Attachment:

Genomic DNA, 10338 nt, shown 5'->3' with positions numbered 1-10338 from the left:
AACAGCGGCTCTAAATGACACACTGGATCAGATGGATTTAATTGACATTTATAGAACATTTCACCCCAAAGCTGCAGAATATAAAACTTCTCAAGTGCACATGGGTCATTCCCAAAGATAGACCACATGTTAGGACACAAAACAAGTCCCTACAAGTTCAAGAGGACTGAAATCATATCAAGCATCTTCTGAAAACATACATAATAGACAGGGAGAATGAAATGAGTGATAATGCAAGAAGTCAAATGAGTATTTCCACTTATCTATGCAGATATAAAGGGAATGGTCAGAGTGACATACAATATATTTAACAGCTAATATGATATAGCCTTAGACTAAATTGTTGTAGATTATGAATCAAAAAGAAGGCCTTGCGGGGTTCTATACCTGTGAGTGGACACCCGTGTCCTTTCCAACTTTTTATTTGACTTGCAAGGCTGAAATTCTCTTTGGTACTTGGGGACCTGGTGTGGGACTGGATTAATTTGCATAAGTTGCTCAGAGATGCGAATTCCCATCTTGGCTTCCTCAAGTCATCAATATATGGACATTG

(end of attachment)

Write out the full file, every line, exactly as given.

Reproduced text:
Genomic DNA, 10338 nt, shown 5'->3' with positions numbered 1-10338 from the left:
AACAGCGGCTCTAAATGACACACTGGATCAGATGGATTTAATTGACATTTATAGAACATTTCACCCCAAAGCTGCAGAATATAAAACTTCTCAAGTGCACATGGGTCATTCCCAAAGATAGACCACATGTTAGGACACAAAACAAGTCCCTACAAGTTCAAGAGGACTGAAATCATATCAAGCATCTTCTGAAAACATACATAATAGACAGGGAGAATGAAATGAGTGATAATGCAAGAAGTCAAATGAGTATTTCCACTTATCTATGCAGATATAAAGGGAATGGTCAGAGTGACATACAATATATTTAACAGCTAATATGATATAGCCTTAGACTAAATTGTTGTAGATTATGAATCAAAAAGAAGGCCTTGCGGGGTTCTATACCTGTGAGTGGACACCCGTGTCCTTTCCAACTTTTTATTTGACTTGCAAGGCTGAAATTCTCTTTGGTACTTGGGGACCTGGTGTGGGACTGGATTAATTTGCATAAGTTGCTCAGAGATGCGAATTCCCATCTTGGCTTCCTCAAGTCATCAATATATGGACATTG